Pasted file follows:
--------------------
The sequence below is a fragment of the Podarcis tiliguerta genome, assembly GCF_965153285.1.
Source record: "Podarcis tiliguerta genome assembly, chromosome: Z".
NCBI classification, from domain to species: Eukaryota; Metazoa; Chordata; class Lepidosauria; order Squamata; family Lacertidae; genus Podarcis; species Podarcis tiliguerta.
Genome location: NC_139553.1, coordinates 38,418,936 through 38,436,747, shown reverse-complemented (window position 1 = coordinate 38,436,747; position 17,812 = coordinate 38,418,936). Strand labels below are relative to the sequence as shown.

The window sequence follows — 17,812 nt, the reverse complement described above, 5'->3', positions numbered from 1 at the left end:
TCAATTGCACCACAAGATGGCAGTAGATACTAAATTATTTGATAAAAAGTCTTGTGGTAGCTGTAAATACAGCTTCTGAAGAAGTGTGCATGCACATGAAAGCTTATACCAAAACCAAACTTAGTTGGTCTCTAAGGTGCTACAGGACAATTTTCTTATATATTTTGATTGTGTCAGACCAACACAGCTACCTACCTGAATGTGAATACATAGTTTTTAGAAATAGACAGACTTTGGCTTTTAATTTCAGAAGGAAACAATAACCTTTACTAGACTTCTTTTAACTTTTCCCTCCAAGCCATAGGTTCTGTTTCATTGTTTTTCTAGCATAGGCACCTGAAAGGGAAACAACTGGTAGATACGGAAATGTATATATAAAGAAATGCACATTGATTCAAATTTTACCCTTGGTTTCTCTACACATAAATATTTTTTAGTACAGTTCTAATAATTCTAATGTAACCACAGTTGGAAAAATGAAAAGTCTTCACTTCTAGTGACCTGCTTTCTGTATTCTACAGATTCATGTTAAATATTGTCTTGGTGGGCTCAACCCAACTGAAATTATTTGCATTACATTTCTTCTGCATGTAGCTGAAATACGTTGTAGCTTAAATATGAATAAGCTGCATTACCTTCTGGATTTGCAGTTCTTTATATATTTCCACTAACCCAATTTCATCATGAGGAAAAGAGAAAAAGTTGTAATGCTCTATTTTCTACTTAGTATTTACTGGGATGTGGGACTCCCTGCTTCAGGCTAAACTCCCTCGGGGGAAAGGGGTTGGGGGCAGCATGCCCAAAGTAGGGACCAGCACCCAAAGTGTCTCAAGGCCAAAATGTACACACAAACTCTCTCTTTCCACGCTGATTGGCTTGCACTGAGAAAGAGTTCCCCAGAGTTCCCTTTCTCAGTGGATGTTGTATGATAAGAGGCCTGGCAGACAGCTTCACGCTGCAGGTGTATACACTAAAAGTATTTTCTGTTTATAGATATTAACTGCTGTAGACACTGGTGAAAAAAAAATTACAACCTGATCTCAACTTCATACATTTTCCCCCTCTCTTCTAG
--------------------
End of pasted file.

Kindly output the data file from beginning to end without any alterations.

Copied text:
The sequence below is a fragment of the Podarcis tiliguerta genome, assembly GCF_965153285.1.
Source record: "Podarcis tiliguerta genome assembly, chromosome: Z".
NCBI classification, from domain to species: Eukaryota; Metazoa; Chordata; class Lepidosauria; order Squamata; family Lacertidae; genus Podarcis; species Podarcis tiliguerta.
Genome location: NC_139553.1, coordinates 38,418,936 through 38,436,747, shown reverse-complemented (window position 1 = coordinate 38,436,747; position 17,812 = coordinate 38,418,936). Strand labels below are relative to the sequence as shown.

The window sequence follows — 17,812 nt, the reverse complement described above, 5'->3', positions numbered from 1 at the left end:
TCAATTGCACCACAAGATGGCAGTAGATACTAAATTATTTGATAAAAAGTCTTGTGGTAGCTGTAAATACAGCTTCTGAAGAAGTGTGCATGCACATGAAAGCTTATACCAAAACCAAACTTAGTTGGTCTCTAAGGTGCTACAGGACAATTTTCTTATATATTTTGATTGTGTCAGACCAACACAGCTACCTACCTGAATGTGAATACATAGTTTTTAGAAATAGACAGACTTTGGCTTTTAATTTCAGAAGGAAACAATAACCTTTACTAGACTTCTTTTAACTTTTCCCTCCAAGCCATAGGTTCTGTTTCATTGTTTTTCTAGCATAGGCACCTGAAAGGGAAACAACTGGTAGATACGGAAATGTATATATAAAGAAATGCACATTGATTCAAATTTTACCCTTGGTTTCTCTACACATAAATATTTTTTAGTACAGTTCTAATAATTCTAATGTAACCACAGTTGGAAAAATGAAAAGTCTTCACTTCTAGTGACCTGCTTTCTGTATTCTACAGATTCATGTTAAATATTGTCTTGGTGGGCTCAACCCAACTGAAATTATTTGCATTACATTTCTTCTGCATGTAGCTGAAATACGTTGTAGCTTAAATATGAATAAGCTGCATTACCTTCTGGATTTGCAGTTCTTTATATATTTCCACTAACCCAATTTCATCATGAGGAAAAGAGAAAAAGTTGTAATGCTCTATTTTCTACTTAGTATTTACTGGGATGTGGGACTCCCTGCTTCAGGCTAAACTCCCTCGGGGGAAAGGGGTTGGGGGCAGCATGCCCAAAGTAGGGACCAGCACCCAAAGTGTCTCAAGGCCAAAATGTACACACAAACTCTCTCTTTCCACGCTGATTGGCTTGCACTGAGAAAGAGTTCCCCAGAGTTCCCTTTCTCAGTGGATGTTGTATGATAAGAGGCCTGGCAGACAGCTTCACGCTGCAGGTGTATACACTAAAAGTATTTTCTGTTTATAGATATTAACTGCTGTAGACACTGGTGAAAAAAAAATTACAACCTGATCTCAACTTCATACATTTTCCCCCTCTCTTCTAG